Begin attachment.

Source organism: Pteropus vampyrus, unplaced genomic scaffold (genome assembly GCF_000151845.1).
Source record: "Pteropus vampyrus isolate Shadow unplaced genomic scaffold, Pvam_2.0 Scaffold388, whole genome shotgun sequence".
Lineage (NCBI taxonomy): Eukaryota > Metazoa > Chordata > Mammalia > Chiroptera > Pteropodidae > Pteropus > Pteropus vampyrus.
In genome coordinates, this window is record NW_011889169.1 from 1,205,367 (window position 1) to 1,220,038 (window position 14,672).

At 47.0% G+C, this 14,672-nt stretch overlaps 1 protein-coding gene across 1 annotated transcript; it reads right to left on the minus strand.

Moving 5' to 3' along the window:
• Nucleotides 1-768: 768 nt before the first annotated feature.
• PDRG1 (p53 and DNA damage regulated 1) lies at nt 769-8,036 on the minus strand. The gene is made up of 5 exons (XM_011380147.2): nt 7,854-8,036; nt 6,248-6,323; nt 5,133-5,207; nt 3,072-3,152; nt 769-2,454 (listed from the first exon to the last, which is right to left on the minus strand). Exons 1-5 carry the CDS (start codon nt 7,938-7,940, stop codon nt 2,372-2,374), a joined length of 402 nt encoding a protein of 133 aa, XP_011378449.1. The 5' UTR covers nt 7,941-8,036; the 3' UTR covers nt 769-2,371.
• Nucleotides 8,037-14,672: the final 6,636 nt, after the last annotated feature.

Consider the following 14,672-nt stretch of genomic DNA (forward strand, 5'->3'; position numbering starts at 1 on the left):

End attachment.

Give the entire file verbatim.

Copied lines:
Source organism: Pteropus vampyrus, unplaced genomic scaffold (genome assembly GCF_000151845.1).
Source record: "Pteropus vampyrus isolate Shadow unplaced genomic scaffold, Pvam_2.0 Scaffold388, whole genome shotgun sequence".
Lineage (NCBI taxonomy): Eukaryota > Metazoa > Chordata > Mammalia > Chiroptera > Pteropodidae > Pteropus > Pteropus vampyrus.
In genome coordinates, this window is record NW_011889169.1 from 1,205,367 (window position 1) to 1,220,038 (window position 14,672).

At 47.0% G+C, this 14,672-nt stretch overlaps 1 protein-coding gene across 1 annotated transcript; it reads right to left on the minus strand.

Moving 5' to 3' along the window:
• Nucleotides 1-768: 768 nt before the first annotated feature.
• PDRG1 (p53 and DNA damage regulated 1) lies at nt 769-8,036 on the minus strand. The gene is made up of 5 exons (XM_011380147.2): nt 7,854-8,036; nt 6,248-6,323; nt 5,133-5,207; nt 3,072-3,152; nt 769-2,454 (listed from the first exon to the last, which is right to left on the minus strand). Exons 1-5 carry the CDS (start codon nt 7,938-7,940, stop codon nt 2,372-2,374), a joined length of 402 nt encoding a protein of 133 aa, XP_011378449.1. The 5' UTR covers nt 7,941-8,036; the 3' UTR covers nt 769-2,371.
• Nucleotides 8,037-14,672: the final 6,636 nt, after the last annotated feature.

Consider the following 14,672-nt stretch of genomic DNA (forward strand, 5'->3'; position numbering starts at 1 on the left):